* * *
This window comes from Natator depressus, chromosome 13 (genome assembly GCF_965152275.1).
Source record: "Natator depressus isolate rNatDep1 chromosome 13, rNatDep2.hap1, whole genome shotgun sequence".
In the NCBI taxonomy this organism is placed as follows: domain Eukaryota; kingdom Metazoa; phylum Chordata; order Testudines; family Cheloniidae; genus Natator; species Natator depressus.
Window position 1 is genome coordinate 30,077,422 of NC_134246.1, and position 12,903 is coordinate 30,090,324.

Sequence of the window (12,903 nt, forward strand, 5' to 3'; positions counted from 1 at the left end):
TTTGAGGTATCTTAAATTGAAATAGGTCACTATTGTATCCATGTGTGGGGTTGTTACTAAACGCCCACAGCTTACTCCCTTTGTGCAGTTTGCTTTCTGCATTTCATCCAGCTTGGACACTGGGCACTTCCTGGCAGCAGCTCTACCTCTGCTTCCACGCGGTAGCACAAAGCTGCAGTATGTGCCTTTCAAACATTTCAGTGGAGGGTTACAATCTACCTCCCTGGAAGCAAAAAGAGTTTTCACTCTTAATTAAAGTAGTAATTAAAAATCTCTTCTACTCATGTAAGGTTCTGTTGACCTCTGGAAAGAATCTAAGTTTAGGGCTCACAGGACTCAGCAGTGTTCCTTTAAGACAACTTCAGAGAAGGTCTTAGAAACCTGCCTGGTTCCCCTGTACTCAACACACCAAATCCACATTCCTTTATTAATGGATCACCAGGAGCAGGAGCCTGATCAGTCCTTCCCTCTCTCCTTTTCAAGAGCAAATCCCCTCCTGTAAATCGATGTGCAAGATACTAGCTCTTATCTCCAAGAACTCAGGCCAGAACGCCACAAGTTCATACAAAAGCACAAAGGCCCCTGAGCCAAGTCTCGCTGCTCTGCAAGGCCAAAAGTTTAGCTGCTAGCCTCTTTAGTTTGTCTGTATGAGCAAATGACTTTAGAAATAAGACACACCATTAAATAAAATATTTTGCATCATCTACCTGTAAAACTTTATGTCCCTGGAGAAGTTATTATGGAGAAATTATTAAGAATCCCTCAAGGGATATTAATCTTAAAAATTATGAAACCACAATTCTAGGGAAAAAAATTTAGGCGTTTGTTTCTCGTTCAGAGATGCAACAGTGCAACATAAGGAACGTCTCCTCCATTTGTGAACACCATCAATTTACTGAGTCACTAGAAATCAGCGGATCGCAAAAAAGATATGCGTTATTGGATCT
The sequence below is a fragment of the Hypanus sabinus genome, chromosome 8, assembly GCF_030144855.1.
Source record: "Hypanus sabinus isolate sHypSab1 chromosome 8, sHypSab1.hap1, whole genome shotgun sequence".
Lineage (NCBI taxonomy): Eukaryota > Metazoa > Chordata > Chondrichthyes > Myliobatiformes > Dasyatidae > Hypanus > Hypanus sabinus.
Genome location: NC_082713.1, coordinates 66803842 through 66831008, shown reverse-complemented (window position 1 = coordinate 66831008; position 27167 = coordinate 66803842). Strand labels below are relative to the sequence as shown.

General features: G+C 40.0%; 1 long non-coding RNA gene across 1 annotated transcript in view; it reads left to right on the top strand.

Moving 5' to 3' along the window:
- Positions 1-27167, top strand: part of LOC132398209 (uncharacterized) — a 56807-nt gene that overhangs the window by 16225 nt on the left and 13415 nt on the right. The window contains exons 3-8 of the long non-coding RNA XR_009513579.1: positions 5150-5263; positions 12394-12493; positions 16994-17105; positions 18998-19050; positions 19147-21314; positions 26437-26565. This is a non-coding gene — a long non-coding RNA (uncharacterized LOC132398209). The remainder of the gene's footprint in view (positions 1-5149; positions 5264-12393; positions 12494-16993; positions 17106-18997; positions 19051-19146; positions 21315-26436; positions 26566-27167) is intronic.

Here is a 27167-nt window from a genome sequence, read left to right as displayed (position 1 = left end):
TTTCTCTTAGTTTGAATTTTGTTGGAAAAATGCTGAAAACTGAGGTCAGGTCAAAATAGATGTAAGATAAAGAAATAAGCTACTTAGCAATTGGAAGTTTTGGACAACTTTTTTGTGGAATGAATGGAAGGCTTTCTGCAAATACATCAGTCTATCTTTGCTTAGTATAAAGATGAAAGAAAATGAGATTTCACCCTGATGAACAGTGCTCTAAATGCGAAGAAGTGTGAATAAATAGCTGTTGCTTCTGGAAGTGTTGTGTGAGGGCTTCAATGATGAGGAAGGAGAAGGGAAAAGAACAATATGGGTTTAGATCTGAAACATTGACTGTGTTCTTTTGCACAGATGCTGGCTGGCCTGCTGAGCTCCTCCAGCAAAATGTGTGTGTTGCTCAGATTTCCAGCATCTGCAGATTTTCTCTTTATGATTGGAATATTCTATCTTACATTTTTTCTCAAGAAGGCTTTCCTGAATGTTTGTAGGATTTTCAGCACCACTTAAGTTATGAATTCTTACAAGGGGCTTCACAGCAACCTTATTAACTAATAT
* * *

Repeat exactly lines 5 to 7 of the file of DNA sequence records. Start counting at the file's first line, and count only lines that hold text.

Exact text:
Sequence of the window (12,903 nt, forward strand, 5' to 3'; positions counted from 1 at the left end):
TTTGAGGTATCTTAAATTGAAATAGGTCACTATTGTATCCATGTGTGGGGTTGTTACTAAACGCCCACAGCTTACTCCCTTTGTGCAGTTTGCTTTCTGCATTTCATCCAGCTTGGACACTGGGCACTTCCTGGCAGCAGCTCTACCTCTGCTTCCACGCGGTAGCACAAAGCTGCAGTATGTGCCTTTCAAACATTTCAGTGGAGGGTTACAATCTACCTCCCTGGAAGCAAAAAGAGTTTTCACTCTTAATTAAAGTAGTAATTAAAAATCTCTTCTACTCATGTAAGGTTCTGTTGACCTCTGGAAAGAATCTAAGTTTAGGGCTCACAGGACTCAGCAGTGTTCCTTTAAGACAACTTCAGAGAAGGTCTTAGAAACCTGCCTGGTTCCCCTGTACTCAACACACCAAATCCACATTCCTTTATTAATGGATCACCAGGAGCAGGAGCCTGATCAGTCCTTCCCTCTCTCCTTTTCAAGAGCAAATCCCCTCCTGTAAATCGATGTGCAAGATACTAGCTCTTATCTCCAAGAACTCAGGCCAGAACGCCACAAGTTCATACAAAAGCACAAAGGCCCCTGAGCCAAGTCTCGCTGCTCTGCAAGGCCAAAAGTTTAGCTGCTAGCCTCTTTAGTTTGTCTGTATGAGCAAATGACTTTAGAAATAAGACACACCATTAAATAAAATATTTTGCATCATCTACCTGTAAAACTTTATGTCCCTGGAGAAGTTATTATGGAGAAATTATTAAGAATCCCTCAAGGGATATTAATCTTAAAAATTATGAAACCACAATTCTAGGGAAAAAAATTTAGGCGTTTGTTTCTCGTTCAGAGATGCAACAGTGCAACATAAGGAACGTCTCCTCCATTTGTGAACACCATCAATTTACTGAGTCACTAGAAATCAGCGGATCGCAAAAAAGATATGCGTTATTGGATCT
The sequence below is a fragment of the Hypanus sabinus genome, chromosome 8, assembly GCF_030144855.1.